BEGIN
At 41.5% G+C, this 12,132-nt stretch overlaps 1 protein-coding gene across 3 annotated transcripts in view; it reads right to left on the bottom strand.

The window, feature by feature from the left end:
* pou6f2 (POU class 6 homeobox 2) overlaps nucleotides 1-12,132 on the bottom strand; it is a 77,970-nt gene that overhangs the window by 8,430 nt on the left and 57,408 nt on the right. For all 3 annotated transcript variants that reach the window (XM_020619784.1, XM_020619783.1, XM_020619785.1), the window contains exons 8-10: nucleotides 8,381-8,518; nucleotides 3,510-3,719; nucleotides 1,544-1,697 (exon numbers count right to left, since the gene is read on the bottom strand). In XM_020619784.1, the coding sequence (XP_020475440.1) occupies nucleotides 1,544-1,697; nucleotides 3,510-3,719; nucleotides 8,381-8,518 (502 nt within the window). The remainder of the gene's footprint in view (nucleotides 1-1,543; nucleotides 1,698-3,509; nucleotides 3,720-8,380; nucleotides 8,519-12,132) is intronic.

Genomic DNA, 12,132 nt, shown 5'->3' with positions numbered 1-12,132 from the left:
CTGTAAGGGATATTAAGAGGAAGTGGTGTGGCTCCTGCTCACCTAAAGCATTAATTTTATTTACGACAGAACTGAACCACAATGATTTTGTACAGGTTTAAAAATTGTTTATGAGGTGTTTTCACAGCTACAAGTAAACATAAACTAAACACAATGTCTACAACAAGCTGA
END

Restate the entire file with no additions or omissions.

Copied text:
At 41.5% G+C, this 12,132-nt stretch overlaps 1 protein-coding gene across 3 annotated transcripts in view; it reads right to left on the bottom strand.

The window, feature by feature from the left end:
* pou6f2 (POU class 6 homeobox 2) overlaps nucleotides 1-12,132 on the bottom strand; it is a 77,970-nt gene that overhangs the window by 8,430 nt on the left and 57,408 nt on the right. For all 3 annotated transcript variants that reach the window (XM_020619784.1, XM_020619783.1, XM_020619785.1), the window contains exons 8-10: nucleotides 8,381-8,518; nucleotides 3,510-3,719; nucleotides 1,544-1,697 (exon numbers count right to left, since the gene is read on the bottom strand). In XM_020619784.1, the coding sequence (XP_020475440.1) occupies nucleotides 1,544-1,697; nucleotides 3,510-3,719; nucleotides 8,381-8,518 (502 nt within the window). The remainder of the gene's footprint in view (nucleotides 1-1,543; nucleotides 1,698-3,509; nucleotides 3,720-8,380; nucleotides 8,519-12,132) is intronic.

Genomic DNA, 12,132 nt, shown 5'->3' with positions numbered 1-12,132 from the left:
CTGTAAGGGATATTAAGAGGAAGTGGTGTGGCTCCTGCTCACCTAAAGCATTAATTTTATTTACGACAGAACTGAACCACAATGATTTTGTACAGGTTTAAAAATTGTTTATGAGGTGTTTTCACAGCTACAAGTAAACATAAACTAAACACAATGTCTACAACAAGCTGA